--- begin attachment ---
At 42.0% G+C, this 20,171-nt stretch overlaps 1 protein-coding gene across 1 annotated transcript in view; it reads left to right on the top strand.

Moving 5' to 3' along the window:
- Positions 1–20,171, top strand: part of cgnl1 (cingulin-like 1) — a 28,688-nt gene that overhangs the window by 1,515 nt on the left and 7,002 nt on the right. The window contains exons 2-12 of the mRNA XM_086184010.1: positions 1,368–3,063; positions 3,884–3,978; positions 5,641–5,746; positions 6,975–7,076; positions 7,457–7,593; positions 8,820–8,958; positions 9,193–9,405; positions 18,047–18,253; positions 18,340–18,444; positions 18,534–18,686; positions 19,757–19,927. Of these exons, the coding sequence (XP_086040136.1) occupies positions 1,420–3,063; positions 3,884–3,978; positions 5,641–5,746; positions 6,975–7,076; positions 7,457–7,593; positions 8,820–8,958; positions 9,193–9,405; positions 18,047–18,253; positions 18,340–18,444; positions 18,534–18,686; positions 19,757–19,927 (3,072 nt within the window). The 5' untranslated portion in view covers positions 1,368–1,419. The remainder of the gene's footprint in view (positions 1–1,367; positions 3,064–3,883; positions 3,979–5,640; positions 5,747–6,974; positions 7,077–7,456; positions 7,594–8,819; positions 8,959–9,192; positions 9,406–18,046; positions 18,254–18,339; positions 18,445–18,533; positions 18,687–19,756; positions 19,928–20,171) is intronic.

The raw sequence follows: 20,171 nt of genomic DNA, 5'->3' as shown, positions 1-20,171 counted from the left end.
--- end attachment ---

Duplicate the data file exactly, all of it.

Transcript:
At 42.0% G+C, this 20,171-nt stretch overlaps 1 protein-coding gene across 1 annotated transcript in view; it reads left to right on the top strand.

Moving 5' to 3' along the window:
- Positions 1–20,171, top strand: part of cgnl1 (cingulin-like 1) — a 28,688-nt gene that overhangs the window by 1,515 nt on the left and 7,002 nt on the right. The window contains exons 2-12 of the mRNA XM_086184010.1: positions 1,368–3,063; positions 3,884–3,978; positions 5,641–5,746; positions 6,975–7,076; positions 7,457–7,593; positions 8,820–8,958; positions 9,193–9,405; positions 18,047–18,253; positions 18,340–18,444; positions 18,534–18,686; positions 19,757–19,927. Of these exons, the coding sequence (XP_086040136.1) occupies positions 1,420–3,063; positions 3,884–3,978; positions 5,641–5,746; positions 6,975–7,076; positions 7,457–7,593; positions 8,820–8,958; positions 9,193–9,405; positions 18,047–18,253; positions 18,340–18,444; positions 18,534–18,686; positions 19,757–19,927 (3,072 nt within the window). The 5' untranslated portion in view covers positions 1,368–1,419. The remainder of the gene's footprint in view (positions 1–1,367; positions 3,064–3,883; positions 3,979–5,640; positions 5,747–6,974; positions 7,077–7,456; positions 7,594–8,819; positions 8,959–9,192; positions 9,406–18,046; positions 18,254–18,339; positions 18,445–18,533; positions 18,687–19,756; positions 19,928–20,171) is intronic.

The raw sequence follows: 20,171 nt of genomic DNA, 5'->3' as shown, positions 1-20,171 counted from the left end.